Immigrant Success Stories

Utah Immigration Success Stories: The Greek Who Always Gives More

A young Greek immigrant persevered to improve Salt Lake City through project management and committee involvement.


George Nicolatus’ work improving business in Utah

George Nicolatus
George Nicolatus

At age 23, in 1946 a young George S. Nicolatus walked into the Salt Lake City Chamber of Commerce and announced,“I want to make this city better than what it is now. What can I do for you?” That was the beginning of Nocolatus’ 46-year crusade to do just that.

The surprised silence that followed was broken by Executive Secretary Gus Backman, who walked up to the young man and took him out for lunch.

“I had no idea who he was,” recalls George. “He took me to the Hotel Utah, Seated me at a table where there were hundreds of people waiting there to start lunch. This man walks up to the head table, says a prayer, and introduces me to the crowd as the young man who was there to make Utah a better state.”

That was how George Nicolatus made his presence felt for the first time in Utah. Starting that day, George has served on every committee of Salt Lake County and has contributed in its every major development.

Born to very poor Greek immigrants, he has been a shoe-shine boy on the streets of Stamford, Connecticut who stole coal from the rail road to feed his family’s stove. From that abject poverty, through dedicated hard work and strength of character, George Nicolatus grew up to hold some high positions including the Senior Vice President of First Security Bank which later became Wells Fargo. George became Project Manager for the construction of the original Salt Palace, which is now Energy Solutions Arena. He was appointed co-chairman on the construction committee for Abravanel Hall.

Upon returning from India after serving in the Second World War, he decided to marry and settle down in Salt Lake City. The rest is history.

Serving the society has always been his top priority. His philosophy was clear, “A person has an obligation to society. You got to leave the community making it better than what it was when you were born in it. That’s the true worth of life.” Living by that standard, George always had people seeking him out and asking him to take on different responsibilities: Salt Lake County Sheriff merit commission officer, State President and National Vice President of Prevention of Blind, Trustee and officer of Salt Lake Holy Cross Hospital that’s now the Salt Lake Regional Hospital, Assistant Chairman of the United fund, Salvation Army, University of Utah Museum board, Catholic charity fund, Salt Lake County board of appeals, Salt Lake County planning, Downtown planning and zoning, the Ballet committee, the Symphony committee, Chambers of Commerce and many others most of which George has lost count.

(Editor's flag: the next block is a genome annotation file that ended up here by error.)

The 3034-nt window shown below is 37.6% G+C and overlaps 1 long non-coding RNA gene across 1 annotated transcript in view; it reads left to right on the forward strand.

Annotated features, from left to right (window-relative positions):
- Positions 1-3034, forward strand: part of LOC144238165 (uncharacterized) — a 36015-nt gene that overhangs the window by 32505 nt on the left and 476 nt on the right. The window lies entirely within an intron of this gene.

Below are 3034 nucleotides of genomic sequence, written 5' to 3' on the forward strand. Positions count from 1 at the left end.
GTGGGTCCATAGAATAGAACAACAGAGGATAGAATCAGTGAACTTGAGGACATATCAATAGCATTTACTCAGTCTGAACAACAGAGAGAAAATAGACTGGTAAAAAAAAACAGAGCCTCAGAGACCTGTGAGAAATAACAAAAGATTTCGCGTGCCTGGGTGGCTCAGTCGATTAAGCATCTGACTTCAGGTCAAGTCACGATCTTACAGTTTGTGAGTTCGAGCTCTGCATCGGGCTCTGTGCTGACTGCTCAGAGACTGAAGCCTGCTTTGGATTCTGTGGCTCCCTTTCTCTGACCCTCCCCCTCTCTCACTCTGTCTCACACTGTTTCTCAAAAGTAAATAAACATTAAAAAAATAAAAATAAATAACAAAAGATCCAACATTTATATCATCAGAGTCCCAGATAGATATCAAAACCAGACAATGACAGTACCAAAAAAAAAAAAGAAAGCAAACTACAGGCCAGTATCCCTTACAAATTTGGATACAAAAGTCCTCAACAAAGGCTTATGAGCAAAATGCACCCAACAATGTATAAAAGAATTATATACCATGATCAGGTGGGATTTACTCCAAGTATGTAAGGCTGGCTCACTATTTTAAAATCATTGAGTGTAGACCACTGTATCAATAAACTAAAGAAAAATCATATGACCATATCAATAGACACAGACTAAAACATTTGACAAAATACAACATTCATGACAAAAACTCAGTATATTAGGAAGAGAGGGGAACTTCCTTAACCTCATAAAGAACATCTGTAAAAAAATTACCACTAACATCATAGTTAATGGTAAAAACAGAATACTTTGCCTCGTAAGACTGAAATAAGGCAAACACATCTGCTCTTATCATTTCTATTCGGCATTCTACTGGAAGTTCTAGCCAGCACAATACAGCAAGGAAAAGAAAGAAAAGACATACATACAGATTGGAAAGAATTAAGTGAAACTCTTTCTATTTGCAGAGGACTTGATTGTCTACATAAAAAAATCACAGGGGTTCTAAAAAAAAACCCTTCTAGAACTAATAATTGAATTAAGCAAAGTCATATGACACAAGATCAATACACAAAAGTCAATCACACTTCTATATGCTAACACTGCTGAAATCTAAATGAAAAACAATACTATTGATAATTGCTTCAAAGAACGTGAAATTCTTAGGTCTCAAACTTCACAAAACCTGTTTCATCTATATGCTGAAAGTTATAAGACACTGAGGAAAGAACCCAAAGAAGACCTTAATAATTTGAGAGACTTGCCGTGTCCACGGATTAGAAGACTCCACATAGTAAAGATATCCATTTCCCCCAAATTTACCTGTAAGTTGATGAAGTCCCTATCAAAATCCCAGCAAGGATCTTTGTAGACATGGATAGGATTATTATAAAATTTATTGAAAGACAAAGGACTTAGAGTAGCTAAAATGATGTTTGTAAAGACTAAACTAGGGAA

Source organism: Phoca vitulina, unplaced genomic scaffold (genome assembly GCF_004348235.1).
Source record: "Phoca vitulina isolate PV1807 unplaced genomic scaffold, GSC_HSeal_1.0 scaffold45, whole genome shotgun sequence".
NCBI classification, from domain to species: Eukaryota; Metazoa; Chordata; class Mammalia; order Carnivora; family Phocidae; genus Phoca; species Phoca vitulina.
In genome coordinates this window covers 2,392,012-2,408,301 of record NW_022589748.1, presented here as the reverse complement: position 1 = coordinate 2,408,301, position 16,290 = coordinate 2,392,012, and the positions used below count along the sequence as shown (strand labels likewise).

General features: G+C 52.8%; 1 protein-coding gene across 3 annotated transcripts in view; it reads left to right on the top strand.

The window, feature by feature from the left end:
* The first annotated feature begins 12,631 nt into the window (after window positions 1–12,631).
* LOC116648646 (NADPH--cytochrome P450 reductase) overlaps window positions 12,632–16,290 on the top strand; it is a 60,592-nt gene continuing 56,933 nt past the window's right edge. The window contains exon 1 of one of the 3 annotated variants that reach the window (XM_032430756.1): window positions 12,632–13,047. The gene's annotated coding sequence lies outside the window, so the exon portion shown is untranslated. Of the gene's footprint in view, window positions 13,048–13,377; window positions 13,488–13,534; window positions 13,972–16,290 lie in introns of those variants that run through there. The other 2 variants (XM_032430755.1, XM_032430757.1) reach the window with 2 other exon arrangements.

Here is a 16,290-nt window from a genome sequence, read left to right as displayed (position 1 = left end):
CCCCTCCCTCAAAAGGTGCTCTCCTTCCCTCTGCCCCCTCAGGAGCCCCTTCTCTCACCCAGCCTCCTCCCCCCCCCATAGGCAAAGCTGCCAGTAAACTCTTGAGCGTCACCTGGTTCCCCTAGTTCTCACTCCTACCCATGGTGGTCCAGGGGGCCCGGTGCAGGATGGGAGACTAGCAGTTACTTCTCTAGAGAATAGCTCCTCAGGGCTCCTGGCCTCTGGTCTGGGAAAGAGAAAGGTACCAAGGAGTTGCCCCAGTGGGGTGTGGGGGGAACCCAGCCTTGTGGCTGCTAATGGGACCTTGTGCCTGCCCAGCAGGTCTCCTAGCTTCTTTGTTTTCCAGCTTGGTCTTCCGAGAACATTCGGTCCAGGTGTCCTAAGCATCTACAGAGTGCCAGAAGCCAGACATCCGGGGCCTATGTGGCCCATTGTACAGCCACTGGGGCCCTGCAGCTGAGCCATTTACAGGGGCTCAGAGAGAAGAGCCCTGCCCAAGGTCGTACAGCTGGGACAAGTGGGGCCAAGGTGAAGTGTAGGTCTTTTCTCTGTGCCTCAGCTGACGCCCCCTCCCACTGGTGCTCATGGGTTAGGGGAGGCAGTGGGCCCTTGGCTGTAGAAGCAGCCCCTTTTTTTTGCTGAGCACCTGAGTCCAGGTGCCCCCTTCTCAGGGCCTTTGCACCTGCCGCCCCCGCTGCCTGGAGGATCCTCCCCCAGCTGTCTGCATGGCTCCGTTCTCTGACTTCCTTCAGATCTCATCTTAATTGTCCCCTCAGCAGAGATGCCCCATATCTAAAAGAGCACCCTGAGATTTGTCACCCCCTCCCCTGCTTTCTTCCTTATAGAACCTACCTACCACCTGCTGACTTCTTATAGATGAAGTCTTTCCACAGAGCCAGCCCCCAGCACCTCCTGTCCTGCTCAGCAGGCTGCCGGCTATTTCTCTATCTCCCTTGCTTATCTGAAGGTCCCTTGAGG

Having seen and contributed to the growth of the city, George also keeps track of the changes the city has seen. “Salt Lake City has changed in so many great ways. When I first came here I could sense the domination of the LDS Church. It was strange for me to see in the papers apartments for LDS, jobs for LDS. That has definitely changed now.”

Did that affect the Greek Orthodox George? “Never,” he says. “I worked for many LDS organizations. They were very hospitable to me. I was always allowed to perform well. When Willard Eccles offered me a job to work with him at First Security Bank I remember telling him that I would give him so much that he wouldn’t be able to afford me. I always believed and lived by that model of giving more of me than I ever received. We later became dear friends with the whole Eccles family.”

While serving on the Chamber of Commerce, George was instrumental in getting women-owned businesses take an active role in the Chambers. Now, the women’s entrepreneurship committee is a strong network of enterprising women. Every one of them should be grateful to George for making that possible. Being an immigrant himself, George took a strong position for minorities and women. “The Tribune and Desert News supported me,” he says. “No one was given Carte Blanche because of color or race.”

Now, George lives the good life of a satisfied retiree. At 90 years old, George is socially active and intends to play more golf. In his beautiful house looking up at the Emigration Canyon, the 90 year old works out regularly, visits his friends and meets a lot of younger people inspiring them to live well by doing good to others. At every given chance, in helping institutions by raising funds or helping out strangers with directions, he leaves an indelible impression on every one with whom he comes in contact. Here is a role model you wouldn’t go wrong following. Keep inspiring Mr. Nicolatus. Yours is a story we would like to see continue forever.


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